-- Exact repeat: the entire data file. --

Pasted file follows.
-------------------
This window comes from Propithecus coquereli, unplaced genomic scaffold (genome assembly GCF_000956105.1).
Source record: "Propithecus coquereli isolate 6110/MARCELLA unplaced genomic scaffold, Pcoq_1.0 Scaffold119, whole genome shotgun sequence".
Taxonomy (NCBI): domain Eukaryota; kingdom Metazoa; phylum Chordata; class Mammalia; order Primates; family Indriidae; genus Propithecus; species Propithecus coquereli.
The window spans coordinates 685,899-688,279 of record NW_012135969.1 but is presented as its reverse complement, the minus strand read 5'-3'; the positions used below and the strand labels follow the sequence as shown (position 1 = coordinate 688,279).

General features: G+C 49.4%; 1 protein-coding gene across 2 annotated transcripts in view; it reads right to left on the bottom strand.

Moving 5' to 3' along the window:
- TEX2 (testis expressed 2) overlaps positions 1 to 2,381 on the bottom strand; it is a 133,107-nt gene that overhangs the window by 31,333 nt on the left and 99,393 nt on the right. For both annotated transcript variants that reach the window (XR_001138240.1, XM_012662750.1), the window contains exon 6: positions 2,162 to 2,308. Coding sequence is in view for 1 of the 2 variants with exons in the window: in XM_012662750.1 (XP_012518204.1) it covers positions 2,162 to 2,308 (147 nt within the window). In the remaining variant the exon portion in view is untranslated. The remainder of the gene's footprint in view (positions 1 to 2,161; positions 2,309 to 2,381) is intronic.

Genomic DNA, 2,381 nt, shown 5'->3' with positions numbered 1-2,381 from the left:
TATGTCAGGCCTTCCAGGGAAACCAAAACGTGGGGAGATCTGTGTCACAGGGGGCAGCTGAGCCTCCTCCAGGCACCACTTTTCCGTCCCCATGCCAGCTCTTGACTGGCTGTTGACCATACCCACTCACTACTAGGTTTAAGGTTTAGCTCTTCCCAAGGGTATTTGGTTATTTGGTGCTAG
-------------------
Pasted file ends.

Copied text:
This window comes from Propithecus coquereli, unplaced genomic scaffold (genome assembly GCF_000956105.1).
Source record: "Propithecus coquereli isolate 6110/MARCELLA unplaced genomic scaffold, Pcoq_1.0 Scaffold119, whole genome shotgun sequence".
Taxonomy (NCBI): domain Eukaryota; kingdom Metazoa; phylum Chordata; class Mammalia; order Primates; family Indriidae; genus Propithecus; species Propithecus coquereli.
The window spans coordinates 685,899-688,279 of record NW_012135969.1 but is presented as its reverse complement, the minus strand read 5'-3'; the positions used below and the strand labels follow the sequence as shown (position 1 = coordinate 688,279).

General features: G+C 49.4%; 1 protein-coding gene across 2 annotated transcripts in view; it reads right to left on the bottom strand.

Moving 5' to 3' along the window:
- TEX2 (testis expressed 2) overlaps positions 1 to 2,381 on the bottom strand; it is a 133,107-nt gene that overhangs the window by 31,333 nt on the left and 99,393 nt on the right. For both annotated transcript variants that reach the window (XR_001138240.1, XM_012662750.1), the window contains exon 6: positions 2,162 to 2,308. Coding sequence is in view for 1 of the 2 variants with exons in the window: in XM_012662750.1 (XP_012518204.1) it covers positions 2,162 to 2,308 (147 nt within the window). In the remaining variant the exon portion in view is untranslated. The remainder of the gene's footprint in view (positions 1 to 2,161; positions 2,309 to 2,381) is intronic.

Genomic DNA, 2,381 nt, shown 5'->3' with positions numbered 1-2,381 from the left:
TATGTCAGGCCTTCCAGGGAAACCAAAACGTGGGGAGATCTGTGTCACAGGGGGCAGCTGAGCCTCCTCCAGGCACCACTTTTCCGTCCCCATGCCAGCTCTTGACTGGCTGTTGACCATACCCACTCACTACTAGGTTTAAGGTTTAGCTCTTCCCAAGGGTATTTGGTTATTTGGTGCTAG